We were wading and fishing just off the bottom with big bullet sinkers and I foul hooked a big walleye. It ran downstream and broke off when it rolled on the surface. The sinker came zipping back and hit me in the face between my nose and lip. We went on fishing for a while and decided to go get some coffee and warm up in the truck. We spoke to several other anglers as well as the fish and game guys at the snack hut and got in the truck to fire up the heater. When I looked in the rearview I had blood all over the side of my face from the "bullet wound". It had been so cold and the fishing so good I hadn't noticed a thing. When I asked him, "Why didn't you say something before we got up here amongst all these other people?" Dave said, "Well, Bill, it didn't bother me."

lauxier
09-24-2006, 10:51 AM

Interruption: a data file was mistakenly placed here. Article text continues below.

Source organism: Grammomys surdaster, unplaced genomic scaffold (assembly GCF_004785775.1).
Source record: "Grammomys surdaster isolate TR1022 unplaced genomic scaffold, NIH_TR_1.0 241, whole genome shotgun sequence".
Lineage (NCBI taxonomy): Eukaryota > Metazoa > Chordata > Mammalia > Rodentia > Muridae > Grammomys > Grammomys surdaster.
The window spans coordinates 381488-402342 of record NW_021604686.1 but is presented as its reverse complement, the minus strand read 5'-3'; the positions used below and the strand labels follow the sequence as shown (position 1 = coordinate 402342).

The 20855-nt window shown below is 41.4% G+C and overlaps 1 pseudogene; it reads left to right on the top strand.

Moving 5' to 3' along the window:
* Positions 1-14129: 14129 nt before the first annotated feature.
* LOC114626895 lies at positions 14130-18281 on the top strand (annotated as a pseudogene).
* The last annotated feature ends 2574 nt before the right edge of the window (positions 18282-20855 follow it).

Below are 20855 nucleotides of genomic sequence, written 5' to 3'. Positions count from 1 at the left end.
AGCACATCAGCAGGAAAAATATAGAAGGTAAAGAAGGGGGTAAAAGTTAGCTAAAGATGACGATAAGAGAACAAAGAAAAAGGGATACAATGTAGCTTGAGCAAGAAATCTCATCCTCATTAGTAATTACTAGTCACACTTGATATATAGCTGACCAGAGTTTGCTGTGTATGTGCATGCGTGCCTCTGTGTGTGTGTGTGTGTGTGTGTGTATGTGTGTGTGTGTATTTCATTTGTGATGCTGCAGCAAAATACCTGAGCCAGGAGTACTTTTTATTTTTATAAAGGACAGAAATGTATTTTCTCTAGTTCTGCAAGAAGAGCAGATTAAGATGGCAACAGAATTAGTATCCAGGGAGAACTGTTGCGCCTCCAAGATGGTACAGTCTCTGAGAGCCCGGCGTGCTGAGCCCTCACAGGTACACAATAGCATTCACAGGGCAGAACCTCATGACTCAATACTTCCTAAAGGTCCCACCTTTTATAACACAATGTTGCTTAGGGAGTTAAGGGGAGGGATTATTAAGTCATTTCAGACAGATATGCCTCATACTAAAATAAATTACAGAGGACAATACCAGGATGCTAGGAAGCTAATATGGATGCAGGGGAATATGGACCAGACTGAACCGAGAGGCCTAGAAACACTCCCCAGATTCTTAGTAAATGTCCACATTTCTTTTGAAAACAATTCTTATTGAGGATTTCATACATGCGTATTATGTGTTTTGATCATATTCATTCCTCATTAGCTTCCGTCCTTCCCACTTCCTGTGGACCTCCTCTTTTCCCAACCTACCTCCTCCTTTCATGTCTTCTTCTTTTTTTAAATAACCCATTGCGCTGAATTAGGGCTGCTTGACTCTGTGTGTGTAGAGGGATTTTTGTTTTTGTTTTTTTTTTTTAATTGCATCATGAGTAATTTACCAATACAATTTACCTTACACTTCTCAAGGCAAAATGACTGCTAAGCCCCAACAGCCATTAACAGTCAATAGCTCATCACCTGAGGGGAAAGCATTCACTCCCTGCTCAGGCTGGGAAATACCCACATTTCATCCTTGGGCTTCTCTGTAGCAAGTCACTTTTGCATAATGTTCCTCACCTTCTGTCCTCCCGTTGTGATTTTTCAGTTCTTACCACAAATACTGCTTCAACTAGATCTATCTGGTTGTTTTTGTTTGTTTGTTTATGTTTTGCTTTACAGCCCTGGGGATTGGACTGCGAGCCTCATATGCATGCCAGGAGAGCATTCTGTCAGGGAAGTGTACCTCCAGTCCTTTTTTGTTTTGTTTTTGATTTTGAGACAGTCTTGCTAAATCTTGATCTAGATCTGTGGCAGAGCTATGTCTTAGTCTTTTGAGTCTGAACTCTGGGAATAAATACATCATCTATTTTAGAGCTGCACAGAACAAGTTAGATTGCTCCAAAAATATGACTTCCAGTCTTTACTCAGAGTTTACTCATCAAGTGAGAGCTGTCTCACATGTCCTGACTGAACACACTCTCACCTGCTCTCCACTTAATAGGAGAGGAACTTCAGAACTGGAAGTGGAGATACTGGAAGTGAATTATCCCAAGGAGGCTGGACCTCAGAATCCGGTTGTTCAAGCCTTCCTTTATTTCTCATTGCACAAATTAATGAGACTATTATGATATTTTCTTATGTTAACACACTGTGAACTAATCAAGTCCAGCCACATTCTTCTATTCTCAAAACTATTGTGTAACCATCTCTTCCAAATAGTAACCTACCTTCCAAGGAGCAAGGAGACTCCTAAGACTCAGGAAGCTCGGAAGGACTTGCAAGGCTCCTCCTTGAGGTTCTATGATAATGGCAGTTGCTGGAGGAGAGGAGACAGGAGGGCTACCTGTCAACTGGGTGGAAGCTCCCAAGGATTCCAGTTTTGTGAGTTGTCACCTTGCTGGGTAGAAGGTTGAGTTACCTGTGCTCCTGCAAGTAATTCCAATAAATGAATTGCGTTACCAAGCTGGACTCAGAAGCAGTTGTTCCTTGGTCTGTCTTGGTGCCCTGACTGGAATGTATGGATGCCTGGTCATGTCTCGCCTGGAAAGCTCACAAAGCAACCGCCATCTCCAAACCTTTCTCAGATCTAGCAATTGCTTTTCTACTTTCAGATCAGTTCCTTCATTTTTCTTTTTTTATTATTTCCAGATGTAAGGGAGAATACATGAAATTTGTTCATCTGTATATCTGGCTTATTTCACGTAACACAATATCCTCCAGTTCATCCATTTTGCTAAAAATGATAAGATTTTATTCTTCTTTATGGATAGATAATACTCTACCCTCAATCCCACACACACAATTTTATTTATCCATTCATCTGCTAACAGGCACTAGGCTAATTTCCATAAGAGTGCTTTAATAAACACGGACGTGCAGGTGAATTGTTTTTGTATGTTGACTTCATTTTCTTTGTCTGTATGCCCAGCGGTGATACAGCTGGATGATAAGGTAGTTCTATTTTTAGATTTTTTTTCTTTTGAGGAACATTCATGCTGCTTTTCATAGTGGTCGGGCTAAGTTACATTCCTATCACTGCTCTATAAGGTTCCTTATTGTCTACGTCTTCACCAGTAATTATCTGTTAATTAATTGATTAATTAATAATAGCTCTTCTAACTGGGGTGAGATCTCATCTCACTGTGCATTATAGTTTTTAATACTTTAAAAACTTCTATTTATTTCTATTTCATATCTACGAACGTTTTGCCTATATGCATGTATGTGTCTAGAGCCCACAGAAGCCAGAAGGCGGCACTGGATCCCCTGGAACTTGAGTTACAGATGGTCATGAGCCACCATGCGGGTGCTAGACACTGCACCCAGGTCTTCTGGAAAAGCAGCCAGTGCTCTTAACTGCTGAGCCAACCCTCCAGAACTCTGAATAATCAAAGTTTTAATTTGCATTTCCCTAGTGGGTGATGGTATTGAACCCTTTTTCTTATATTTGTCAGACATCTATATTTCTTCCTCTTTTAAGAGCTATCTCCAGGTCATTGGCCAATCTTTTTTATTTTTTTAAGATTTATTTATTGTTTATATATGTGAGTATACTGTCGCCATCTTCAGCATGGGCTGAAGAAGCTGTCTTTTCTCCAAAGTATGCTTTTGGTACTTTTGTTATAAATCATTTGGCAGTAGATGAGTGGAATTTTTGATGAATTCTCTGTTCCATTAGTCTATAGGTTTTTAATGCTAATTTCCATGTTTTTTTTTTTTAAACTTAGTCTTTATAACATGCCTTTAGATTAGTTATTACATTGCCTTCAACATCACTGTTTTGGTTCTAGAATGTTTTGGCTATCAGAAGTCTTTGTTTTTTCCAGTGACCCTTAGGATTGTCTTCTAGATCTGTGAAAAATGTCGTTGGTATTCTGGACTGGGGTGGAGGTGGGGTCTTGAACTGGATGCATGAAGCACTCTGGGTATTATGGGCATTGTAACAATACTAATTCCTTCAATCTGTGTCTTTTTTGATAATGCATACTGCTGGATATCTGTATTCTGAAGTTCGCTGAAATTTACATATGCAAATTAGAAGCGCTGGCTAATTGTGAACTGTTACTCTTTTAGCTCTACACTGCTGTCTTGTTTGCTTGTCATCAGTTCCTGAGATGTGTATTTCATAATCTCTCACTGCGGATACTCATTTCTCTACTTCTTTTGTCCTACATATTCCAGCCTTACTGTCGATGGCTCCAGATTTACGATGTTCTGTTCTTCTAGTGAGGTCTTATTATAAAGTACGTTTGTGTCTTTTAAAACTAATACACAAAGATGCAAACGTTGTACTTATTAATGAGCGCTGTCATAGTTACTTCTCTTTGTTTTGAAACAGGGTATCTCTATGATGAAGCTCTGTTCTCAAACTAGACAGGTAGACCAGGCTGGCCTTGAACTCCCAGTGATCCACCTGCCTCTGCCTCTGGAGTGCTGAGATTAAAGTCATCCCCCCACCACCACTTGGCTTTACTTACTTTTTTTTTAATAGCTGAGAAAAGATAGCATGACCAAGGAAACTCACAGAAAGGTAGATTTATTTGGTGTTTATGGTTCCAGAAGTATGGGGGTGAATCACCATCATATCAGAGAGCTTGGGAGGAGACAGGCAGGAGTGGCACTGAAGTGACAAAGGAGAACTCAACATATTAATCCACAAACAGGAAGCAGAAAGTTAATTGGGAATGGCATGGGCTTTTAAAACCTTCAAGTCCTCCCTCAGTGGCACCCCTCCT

Christmas day 2002(I think)--went to lynn prong--at about 10 am it began to snow a little--then,it was as though Santa turned on the snow machine--The snowfall was so dense that you could hardly see 6 ft in any direction-It lasted about 45 minutes--dumped over 6 inches of snow--the dull gray of the winter forest was transformed into a fresh winter wonderland--it had a postcard look--the clouds parted--the sun came out--blue sky and all--the snow crystals caught and magnified the sunlight--I was a guest in woods draped with,what looked to brilliant white snow laced with diamonds--It was surreal and beautiful-and very Christmas-ie--Don't think I caught any fish--fishing weighted nymph on bottom--water was a little high--a great day--that afternoon made myself go back to Gatlinburg--The sun was out--most businesses were closed--there was a lull in the storm of visitors because of Xmas--no snow here in the lowlands--temperature about 60F--felt a little special because I saw how good Christmas can be--Now,tell me you don't believe in Santa Claus--